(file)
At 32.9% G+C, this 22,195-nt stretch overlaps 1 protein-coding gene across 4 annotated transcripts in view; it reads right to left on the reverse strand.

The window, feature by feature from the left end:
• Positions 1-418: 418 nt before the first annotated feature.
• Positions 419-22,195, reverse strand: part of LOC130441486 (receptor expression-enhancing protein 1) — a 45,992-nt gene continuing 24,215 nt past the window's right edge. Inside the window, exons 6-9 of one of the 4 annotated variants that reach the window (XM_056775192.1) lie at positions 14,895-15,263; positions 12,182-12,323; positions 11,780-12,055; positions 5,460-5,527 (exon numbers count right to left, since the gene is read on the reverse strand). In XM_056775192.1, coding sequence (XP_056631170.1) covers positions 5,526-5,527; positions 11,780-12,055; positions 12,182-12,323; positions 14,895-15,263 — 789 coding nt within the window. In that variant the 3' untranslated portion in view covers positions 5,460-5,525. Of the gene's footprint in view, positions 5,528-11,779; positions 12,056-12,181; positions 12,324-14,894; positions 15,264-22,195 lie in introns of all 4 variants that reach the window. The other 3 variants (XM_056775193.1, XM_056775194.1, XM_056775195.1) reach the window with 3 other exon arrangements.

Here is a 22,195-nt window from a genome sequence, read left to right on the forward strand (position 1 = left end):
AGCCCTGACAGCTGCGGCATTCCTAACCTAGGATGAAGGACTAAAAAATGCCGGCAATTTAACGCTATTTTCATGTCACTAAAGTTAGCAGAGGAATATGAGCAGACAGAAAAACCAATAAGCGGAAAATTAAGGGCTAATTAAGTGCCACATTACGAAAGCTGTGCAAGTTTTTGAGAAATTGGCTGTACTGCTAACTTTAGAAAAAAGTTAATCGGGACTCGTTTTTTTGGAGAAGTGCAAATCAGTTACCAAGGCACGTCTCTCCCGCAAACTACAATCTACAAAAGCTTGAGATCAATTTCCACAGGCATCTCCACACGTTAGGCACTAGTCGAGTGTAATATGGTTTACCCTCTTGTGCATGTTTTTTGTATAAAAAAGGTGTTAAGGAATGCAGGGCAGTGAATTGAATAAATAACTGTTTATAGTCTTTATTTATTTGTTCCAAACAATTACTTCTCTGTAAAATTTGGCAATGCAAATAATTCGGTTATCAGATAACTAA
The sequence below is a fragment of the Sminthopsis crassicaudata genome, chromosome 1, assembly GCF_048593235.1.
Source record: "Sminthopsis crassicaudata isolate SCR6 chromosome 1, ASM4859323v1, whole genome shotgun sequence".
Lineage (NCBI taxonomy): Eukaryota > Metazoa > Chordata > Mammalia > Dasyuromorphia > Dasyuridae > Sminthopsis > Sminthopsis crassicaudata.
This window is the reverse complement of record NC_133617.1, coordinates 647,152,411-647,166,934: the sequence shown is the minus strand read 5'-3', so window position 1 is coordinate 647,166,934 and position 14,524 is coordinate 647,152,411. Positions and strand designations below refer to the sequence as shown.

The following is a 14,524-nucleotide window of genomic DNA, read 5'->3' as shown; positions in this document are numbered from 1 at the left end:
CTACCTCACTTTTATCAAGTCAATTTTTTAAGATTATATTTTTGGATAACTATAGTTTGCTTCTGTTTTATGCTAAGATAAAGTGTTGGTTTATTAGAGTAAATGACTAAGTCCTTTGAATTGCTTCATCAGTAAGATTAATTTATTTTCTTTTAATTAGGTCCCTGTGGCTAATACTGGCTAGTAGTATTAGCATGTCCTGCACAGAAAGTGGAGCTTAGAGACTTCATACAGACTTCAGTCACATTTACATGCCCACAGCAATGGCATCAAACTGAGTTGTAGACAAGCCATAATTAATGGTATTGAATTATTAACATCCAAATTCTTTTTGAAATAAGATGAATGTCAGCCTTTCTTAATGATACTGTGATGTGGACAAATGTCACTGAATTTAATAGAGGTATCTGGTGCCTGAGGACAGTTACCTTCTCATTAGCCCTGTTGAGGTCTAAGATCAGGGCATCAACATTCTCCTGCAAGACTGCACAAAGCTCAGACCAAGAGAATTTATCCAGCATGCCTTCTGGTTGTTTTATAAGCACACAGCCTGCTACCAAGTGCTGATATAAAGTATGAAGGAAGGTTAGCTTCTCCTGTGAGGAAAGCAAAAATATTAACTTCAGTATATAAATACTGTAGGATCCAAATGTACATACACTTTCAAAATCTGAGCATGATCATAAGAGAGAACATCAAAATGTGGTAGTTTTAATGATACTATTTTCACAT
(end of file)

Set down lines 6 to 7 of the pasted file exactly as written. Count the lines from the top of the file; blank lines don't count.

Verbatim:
AGCCCTGACAGCTGCGGCATTCCTAACCTAGGATGAAGGACTAAAAAATGCCGGCAATTTAACGCTATTTTCATGTCACTAAAGTTAGCAGAGGAATATGAGCAGACAGAAAAACCAATAAGCGGAAAATTAAGGGCTAATTAAGTGCCACATTACGAAAGCTGTGCAAGTTTTTGAGAAATTGGCTGTACTGCTAACTTTAGAAAAAAGTTAATCGGGACTCGTTTTTTTGGAGAAGTGCAAATCAGTTACCAAGGCACGTCTCTCCCGCAAACTACAATCTACAAAAGCTTGAGATCAATTTCCACAGGCATCTCCACACGTTAGGCACTAGTCGAGTGTAATATGGTTTACCCTCTTGTGCATGTTTTTTGTATAAAAAAGGTGTTAAGGAATGCAGGGCAGTGAATTGAATAAATAACTGTTTATAGTCTTTATTTATTTGTTCCAAACAATTACTTCTCTGTAAAATTTGGCAATGCAAATAATTCGGTTATCAGATAACTAA
The sequence below is a fragment of the Sminthopsis crassicaudata genome, chromosome 1, assembly GCF_048593235.1.